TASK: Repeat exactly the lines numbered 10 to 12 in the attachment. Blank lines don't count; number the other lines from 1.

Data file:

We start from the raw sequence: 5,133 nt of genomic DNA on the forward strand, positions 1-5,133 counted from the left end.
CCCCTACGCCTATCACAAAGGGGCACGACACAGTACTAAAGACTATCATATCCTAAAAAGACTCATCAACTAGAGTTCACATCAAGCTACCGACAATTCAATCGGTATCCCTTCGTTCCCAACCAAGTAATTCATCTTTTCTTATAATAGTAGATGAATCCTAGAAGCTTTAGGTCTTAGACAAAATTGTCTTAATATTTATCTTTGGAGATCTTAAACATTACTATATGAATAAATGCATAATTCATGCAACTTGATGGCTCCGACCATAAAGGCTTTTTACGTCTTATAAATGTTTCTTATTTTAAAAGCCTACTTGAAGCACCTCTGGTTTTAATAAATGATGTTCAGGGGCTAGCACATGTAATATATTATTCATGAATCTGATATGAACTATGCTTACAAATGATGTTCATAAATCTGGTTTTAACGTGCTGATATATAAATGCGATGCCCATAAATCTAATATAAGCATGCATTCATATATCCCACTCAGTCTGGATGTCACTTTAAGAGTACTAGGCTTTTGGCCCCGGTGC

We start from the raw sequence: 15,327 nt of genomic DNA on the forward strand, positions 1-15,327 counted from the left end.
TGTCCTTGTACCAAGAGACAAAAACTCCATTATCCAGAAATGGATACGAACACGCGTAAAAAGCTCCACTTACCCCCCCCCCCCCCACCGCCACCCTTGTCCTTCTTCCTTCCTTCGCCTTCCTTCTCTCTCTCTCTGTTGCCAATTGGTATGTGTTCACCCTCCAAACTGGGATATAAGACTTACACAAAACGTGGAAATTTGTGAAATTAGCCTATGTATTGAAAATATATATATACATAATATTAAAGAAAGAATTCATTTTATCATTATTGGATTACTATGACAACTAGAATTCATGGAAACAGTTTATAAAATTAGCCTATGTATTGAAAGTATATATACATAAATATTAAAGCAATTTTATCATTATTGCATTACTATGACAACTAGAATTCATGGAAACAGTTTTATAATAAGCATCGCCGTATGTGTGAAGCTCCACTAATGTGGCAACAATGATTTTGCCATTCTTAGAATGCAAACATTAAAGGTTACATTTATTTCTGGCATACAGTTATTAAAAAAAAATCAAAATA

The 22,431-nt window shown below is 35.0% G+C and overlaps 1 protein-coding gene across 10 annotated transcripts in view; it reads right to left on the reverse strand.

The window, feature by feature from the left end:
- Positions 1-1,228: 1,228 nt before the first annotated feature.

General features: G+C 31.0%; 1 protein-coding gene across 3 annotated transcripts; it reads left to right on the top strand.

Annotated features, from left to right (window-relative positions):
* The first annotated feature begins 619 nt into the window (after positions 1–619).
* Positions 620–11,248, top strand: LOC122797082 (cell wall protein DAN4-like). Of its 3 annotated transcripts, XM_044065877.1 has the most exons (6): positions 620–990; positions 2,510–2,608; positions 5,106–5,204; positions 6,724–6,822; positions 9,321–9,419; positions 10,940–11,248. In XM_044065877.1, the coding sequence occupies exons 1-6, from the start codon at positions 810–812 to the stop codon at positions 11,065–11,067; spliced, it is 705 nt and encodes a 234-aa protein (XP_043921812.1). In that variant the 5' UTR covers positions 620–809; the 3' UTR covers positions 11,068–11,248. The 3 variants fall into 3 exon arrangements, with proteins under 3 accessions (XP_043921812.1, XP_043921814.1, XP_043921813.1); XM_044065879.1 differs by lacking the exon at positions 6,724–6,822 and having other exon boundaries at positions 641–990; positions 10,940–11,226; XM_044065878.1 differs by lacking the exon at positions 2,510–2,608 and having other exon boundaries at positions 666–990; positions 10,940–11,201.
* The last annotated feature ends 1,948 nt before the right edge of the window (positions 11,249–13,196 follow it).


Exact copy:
* The first annotated feature begins 619 nt into the window (after positions 1–619).
* Positions 620–11,248, top strand: LOC122797082 (cell wall protein DAN4-like). Of its 3 annotated transcripts, XM_044065877.1 has the most exons (6): positions 620–990; positions 2,510–2,608; positions 5,106–5,204; positions 6,724–6,822; positions 9,321–9,419; positions 10,940–11,248. In XM_044065877.1, the coding sequence occupies exons 1-6, from the start codon at positions 810–812 to the stop codon at positions 11,065–11,067; spliced, it is 705 nt and encodes a 234-aa protein (XP_043921812.1). In that variant the 5' UTR covers positions 620–809; the 3' UTR covers positions 11,068–11,248. The 3 variants fall into 3 exon arrangements, with proteins under 3 accessions (XP_043921812.1, XP_043921814.1, XP_043921813.1); XM_044065879.1 differs by lacking the exon at positions 6,724–6,822 and having other exon boundaries at positions 641–990; positions 10,940–11,226; XM_044065878.1 differs by lacking the exon at positions 2,510–2,608 and having other exon boundaries at positions 666–990; positions 10,940–11,201.
* The last annotated feature ends 1,948 nt before the right edge of the window (positions 11,249–13,196 follow it).